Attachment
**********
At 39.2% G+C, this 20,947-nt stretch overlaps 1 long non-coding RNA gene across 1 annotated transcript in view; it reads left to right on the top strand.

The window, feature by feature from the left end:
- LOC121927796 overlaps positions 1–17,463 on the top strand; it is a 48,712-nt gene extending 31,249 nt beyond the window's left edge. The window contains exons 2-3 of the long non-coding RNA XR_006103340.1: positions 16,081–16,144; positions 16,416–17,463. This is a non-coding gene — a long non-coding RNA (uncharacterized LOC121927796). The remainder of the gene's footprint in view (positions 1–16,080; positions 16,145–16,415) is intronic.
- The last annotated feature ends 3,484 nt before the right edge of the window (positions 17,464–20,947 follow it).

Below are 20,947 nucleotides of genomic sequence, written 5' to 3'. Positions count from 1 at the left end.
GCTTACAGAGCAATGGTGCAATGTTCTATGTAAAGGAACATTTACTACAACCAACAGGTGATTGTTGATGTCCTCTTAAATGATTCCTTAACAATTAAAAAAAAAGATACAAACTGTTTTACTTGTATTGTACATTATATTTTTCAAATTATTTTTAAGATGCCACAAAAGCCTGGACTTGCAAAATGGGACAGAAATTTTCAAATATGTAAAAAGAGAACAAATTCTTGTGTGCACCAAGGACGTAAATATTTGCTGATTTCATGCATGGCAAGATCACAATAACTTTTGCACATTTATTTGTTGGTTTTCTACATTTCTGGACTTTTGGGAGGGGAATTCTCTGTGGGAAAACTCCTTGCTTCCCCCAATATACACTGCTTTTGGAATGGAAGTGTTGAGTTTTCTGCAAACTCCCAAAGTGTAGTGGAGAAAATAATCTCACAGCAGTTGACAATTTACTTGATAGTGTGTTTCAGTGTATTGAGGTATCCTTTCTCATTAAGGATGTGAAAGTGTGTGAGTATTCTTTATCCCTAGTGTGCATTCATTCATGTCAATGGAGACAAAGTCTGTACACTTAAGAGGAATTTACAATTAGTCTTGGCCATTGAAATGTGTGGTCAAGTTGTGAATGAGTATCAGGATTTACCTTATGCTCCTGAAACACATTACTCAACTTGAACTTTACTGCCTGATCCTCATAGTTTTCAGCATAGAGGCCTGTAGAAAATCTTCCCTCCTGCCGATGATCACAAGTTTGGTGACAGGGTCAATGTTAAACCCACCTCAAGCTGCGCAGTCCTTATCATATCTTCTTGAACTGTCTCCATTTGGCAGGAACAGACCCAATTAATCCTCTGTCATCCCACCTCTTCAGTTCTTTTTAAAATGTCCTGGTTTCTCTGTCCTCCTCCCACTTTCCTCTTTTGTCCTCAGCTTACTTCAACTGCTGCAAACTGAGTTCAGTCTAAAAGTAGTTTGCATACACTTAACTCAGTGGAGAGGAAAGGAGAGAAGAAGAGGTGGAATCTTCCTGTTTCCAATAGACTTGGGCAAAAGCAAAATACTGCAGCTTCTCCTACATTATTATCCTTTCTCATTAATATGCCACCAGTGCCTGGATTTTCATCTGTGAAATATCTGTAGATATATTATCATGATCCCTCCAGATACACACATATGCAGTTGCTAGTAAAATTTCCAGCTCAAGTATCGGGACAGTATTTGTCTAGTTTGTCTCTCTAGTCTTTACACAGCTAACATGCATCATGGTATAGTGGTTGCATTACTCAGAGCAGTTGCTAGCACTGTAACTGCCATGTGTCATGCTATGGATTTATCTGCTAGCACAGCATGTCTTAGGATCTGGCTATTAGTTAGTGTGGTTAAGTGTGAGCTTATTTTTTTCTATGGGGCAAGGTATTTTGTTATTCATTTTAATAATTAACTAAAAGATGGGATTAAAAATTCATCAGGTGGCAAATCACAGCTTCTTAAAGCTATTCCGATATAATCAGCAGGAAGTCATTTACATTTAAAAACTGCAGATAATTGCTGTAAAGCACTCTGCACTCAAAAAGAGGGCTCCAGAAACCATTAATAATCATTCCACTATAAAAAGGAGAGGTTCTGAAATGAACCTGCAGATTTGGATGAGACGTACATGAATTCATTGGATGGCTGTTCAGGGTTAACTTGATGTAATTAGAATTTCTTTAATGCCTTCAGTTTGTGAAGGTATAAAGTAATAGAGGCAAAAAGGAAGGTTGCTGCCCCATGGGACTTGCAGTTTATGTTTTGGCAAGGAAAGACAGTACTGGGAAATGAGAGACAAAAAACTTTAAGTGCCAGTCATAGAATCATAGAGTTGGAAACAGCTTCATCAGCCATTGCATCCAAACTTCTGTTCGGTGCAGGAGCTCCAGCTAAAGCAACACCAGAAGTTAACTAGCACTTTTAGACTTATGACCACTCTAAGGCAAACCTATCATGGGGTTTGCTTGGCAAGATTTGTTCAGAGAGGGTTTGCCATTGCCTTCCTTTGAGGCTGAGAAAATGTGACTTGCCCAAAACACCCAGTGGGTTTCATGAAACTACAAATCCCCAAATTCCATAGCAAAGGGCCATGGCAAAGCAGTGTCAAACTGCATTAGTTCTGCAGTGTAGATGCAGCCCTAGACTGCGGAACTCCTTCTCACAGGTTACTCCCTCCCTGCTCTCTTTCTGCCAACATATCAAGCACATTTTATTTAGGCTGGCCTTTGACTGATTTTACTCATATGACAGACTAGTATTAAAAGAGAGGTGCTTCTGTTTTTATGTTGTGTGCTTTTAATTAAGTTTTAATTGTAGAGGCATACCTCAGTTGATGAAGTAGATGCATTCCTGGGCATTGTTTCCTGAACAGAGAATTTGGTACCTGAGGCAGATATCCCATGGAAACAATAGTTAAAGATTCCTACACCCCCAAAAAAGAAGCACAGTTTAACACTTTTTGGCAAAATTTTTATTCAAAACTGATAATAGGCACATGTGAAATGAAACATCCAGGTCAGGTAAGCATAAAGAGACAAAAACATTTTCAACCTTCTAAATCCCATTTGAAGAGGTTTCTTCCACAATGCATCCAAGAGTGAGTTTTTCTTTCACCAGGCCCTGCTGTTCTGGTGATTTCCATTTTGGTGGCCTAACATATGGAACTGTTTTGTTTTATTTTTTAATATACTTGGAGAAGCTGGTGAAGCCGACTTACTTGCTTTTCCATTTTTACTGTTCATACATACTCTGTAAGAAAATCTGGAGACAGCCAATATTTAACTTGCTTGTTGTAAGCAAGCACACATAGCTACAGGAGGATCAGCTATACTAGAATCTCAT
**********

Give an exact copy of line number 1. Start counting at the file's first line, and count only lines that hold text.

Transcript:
At 39.2% G+C, this 20,947-nt stretch overlaps 1 long non-coding RNA gene across 1 annotated transcript in view; it reads left to right on the top strand.